This post was one I produced for my VIDL Series “In Pursuit of Digital Pedagogy”, which you can read here.

Now that the semester is over and grades are submitted, the campus feels like a sleepy oasis. Most professors and grad students are off doing research, and trying not to think of the fall. Yet, I think summer is perhaps the best time to start thinking about course planning, and especially about how to integrate digital pedagogy into the next semester. This past semester, one standout issue I noticed was the question of workflow and digital tools. In my experience, there are few things as secretive or idiosyncratic as an academic’s workflow.

Ask an academic about an ongoing research project? You better be ready for at least an hour long discussion. Ask an academic about how they organize their workflow? At best you’ll get some brief comments on how ‘their’ system works, but mostly you’ll get blank stares.

I think part of this blindness to the nuts and bolts of knowledge production is because academics in the humanities are trained to focus on the bigger picture of their research. Yet, I think this silence about workflows is detrimental, especially for undergraduates. Why do we spend semesters talking about topic sentences and proper citations, but never discuss how to organize notes, pdfs, primary data and intelligently work on writing revisions? After grading numerous papers, I’m not advocating for the dismissal of proper writing etiquette, which I think is a necessity for many students. Instead, I think we should expand teaching to include helping students learn productive workflow habits. And of course, I think digital tools have a large role to play in creating an effective workflow.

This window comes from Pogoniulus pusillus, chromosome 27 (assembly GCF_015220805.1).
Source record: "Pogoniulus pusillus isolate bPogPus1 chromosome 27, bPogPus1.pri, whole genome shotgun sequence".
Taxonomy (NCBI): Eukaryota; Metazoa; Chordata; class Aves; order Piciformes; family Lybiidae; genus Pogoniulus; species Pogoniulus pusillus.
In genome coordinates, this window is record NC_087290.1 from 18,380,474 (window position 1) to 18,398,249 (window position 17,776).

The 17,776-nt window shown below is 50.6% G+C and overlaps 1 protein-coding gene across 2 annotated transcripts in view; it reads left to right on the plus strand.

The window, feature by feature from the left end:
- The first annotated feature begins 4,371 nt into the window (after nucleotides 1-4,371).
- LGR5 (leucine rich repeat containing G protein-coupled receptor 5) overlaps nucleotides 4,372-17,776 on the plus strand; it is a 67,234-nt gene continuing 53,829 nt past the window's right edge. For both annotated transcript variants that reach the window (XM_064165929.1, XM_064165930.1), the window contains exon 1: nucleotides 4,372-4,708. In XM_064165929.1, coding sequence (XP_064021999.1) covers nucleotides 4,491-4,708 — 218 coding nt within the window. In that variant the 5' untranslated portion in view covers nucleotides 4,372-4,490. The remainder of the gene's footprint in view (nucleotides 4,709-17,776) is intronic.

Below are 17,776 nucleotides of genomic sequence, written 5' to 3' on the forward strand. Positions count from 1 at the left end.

So in this post, I want to outline some potential ways for integrating teaching workflow into your classroom. At the end, I also have a number of links for more on particular tools for digital workflows, as well as some descriptions of academic workflows.

### So what is a workflow?

Wikipedia defines it as “an orchestrated and repeatable pattern of business activity enabled by the systematic organization of resources into processes that transform materials, provide services, or process information.”

While this definition is correct, I think a workflow is more defined by its characteristics. I particularly like Chad Black’s outline on what a good workflow should have:

* platform independence and future proofing
* flexible files
* robust searching
* version control, lots of access and backup


However, you define workflow, I think teaching workflow is incredibly important for helping students develop some of the more abstract skill sets such as critical thinking and clear communication. Furthermore, many students and professors (myself included) struggle to be organized and systematic researchers - an area where a conscious workflow can help.

### So how to teach workflows?